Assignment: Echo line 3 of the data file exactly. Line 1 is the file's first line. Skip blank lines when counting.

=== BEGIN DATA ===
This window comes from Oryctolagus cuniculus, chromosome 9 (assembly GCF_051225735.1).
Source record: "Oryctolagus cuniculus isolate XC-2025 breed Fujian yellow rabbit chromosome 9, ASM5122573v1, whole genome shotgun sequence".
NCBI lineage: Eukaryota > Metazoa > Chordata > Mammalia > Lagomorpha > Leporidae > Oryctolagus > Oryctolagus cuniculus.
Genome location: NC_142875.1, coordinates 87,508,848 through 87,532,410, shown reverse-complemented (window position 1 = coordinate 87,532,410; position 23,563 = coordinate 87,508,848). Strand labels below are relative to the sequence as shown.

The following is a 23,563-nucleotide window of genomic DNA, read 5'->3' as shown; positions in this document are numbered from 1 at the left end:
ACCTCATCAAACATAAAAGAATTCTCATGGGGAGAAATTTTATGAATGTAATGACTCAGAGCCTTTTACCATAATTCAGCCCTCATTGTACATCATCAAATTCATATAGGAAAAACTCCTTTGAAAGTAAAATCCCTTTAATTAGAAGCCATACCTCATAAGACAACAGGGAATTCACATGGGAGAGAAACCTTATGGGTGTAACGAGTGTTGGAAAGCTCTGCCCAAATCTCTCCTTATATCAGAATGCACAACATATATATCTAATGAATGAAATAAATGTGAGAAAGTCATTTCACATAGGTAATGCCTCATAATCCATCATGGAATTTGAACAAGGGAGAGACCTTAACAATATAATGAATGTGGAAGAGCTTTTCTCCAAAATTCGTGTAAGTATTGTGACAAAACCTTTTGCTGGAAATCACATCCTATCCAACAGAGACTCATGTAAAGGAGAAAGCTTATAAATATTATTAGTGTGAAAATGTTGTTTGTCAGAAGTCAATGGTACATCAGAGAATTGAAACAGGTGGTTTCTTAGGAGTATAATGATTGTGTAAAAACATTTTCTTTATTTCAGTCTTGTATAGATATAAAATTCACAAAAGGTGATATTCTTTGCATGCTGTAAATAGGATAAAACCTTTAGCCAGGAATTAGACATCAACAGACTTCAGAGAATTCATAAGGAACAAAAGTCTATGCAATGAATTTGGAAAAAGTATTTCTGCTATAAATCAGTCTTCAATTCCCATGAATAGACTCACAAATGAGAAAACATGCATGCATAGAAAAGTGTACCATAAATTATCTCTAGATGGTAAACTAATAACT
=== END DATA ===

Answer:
NCBI lineage: Eukaryota > Metazoa > Chordata > Mammalia > Lagomorpha > Leporidae > Oryctolagus > Oryctolagus cuniculus.